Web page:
The Daily Dash is a quick look at what is happening in the freight ecosystem. In today’s edition, prosecutors are recommending jail for former Uber executive Anthony Levandowski. Plus, Amazon had a strong second quarter as e-commerce boomed, and Forward Air is pushing ahead with plans to expand its less-than-truckload business.
Finding a new home
Federal prosecutors have recommended Anthony Levandowski, the former head of Uber’s self-driving division, serve 27 months in prison. Levandowski pleaded guilty to stealing Google trade secrets when he left the company to form Ottomotto.
Clarissa Hawes explains what Levandowski’s lawyers want instead: Prosecutors recommend prison for former Uber exec who stole trade secrets
Well, this is a (not) surprise
Amazon announced earnings on Thursday, and to no one’s surprise, they were strong. The e-commerce giant said net sales increased 40% and earnings per share doubled to $10.30. And that’s not all.
Mark Solomon has details on Amazon’s transportation spend and third-quarter outlook: Amazon posts strong second-quarter revenue, income
Pushing forward with expansion
Forward Air said it will push forward with plans to expand its less-than-truckload segment beyond its traditional airport-to-airport services. The company believes it can’t wait for the perfect time, and as freight is beginning to return, now is the time.
Todd Maiden has details on what CEO Tom Schmitt said about the plan: Forward Air to expand pursuit of traditional less-than-truckload market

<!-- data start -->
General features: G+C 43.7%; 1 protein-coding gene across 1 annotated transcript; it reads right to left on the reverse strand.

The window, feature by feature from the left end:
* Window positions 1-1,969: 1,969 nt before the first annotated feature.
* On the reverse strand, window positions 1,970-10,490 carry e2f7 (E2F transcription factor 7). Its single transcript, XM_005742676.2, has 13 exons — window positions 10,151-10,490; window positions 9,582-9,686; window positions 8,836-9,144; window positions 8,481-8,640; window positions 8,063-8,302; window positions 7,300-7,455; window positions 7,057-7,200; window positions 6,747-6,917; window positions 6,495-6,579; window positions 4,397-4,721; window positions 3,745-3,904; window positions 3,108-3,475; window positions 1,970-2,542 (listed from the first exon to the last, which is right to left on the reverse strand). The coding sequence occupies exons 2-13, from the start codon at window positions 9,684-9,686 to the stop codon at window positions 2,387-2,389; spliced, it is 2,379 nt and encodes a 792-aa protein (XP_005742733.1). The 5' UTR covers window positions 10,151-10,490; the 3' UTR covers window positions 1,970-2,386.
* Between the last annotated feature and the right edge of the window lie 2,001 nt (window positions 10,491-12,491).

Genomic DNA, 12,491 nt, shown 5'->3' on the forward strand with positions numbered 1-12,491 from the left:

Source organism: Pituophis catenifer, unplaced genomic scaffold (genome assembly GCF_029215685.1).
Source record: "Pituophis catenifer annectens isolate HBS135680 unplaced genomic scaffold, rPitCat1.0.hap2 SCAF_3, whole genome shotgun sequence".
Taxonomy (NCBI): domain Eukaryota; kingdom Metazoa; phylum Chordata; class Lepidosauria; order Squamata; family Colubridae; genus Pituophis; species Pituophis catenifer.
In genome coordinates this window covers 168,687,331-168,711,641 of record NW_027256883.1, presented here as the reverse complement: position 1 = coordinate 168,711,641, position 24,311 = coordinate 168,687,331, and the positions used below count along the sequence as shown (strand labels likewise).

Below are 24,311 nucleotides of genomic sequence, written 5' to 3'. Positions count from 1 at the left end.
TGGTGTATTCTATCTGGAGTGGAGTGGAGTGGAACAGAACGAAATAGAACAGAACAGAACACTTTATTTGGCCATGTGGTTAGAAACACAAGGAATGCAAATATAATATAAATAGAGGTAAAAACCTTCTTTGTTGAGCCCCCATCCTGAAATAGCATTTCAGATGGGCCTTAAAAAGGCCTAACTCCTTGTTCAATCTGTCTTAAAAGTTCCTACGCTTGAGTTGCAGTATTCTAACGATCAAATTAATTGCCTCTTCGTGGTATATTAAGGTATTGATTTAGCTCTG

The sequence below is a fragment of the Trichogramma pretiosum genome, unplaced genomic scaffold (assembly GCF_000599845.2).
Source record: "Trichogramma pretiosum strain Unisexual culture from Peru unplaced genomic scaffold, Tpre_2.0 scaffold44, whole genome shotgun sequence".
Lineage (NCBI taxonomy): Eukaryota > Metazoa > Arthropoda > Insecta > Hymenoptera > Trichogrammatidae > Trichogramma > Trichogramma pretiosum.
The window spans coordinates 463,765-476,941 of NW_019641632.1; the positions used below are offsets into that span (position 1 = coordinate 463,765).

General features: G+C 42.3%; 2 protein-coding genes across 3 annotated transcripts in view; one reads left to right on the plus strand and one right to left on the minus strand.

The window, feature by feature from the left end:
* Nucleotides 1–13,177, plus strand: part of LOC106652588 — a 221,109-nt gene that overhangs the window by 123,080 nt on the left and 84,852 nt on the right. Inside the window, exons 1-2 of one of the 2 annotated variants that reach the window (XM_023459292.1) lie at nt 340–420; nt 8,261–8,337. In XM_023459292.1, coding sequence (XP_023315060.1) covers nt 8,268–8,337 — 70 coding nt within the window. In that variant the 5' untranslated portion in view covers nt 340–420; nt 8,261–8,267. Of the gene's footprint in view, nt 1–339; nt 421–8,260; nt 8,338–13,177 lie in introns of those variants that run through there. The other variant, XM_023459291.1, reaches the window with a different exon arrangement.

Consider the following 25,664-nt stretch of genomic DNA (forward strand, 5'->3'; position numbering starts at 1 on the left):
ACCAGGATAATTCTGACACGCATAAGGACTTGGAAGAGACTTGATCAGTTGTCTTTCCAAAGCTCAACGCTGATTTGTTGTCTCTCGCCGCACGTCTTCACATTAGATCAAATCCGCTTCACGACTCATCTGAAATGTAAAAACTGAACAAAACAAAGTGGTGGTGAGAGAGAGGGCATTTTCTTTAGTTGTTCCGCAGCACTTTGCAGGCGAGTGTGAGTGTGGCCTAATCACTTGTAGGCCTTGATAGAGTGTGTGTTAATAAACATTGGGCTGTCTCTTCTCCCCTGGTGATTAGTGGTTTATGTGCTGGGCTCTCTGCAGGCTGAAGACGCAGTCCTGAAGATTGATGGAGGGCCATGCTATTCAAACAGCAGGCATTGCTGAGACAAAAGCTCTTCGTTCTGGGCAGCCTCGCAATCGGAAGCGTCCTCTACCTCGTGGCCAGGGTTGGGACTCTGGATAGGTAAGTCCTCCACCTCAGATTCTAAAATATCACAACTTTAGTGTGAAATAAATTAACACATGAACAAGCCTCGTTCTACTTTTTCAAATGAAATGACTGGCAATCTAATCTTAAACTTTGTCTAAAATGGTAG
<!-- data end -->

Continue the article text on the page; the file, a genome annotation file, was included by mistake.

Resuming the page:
Finding the silver lining
While Universal Logistics Holdings posted declining numbers in its second-quarter earnings report, CEO Tim Phillips found several bright spots. He specifically cited the “anticipated direction of our current operations,” and mentioned several new business opportunities that have presented themselves.
Noi Mahoney has more on what the CEO said: Universal Logistics CEO touts company’s adaptability in ‘tough environment’
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Did you miss this?
DHL Global Forwarding has opened a 20,000-square-foot, temperature-controlled facility in Indianapolis that will cater to pharmaceutical and medical product shippers. The $1.6 million facility has variable temperature capabilities to process all types of pharmaceutical, biotech or medical products that require strict temperature control, the company said.
Chris Gillis has details on the new facility: DHL injects $1.6M into new Indianapolis life sciences facility
Hammer down, everyone.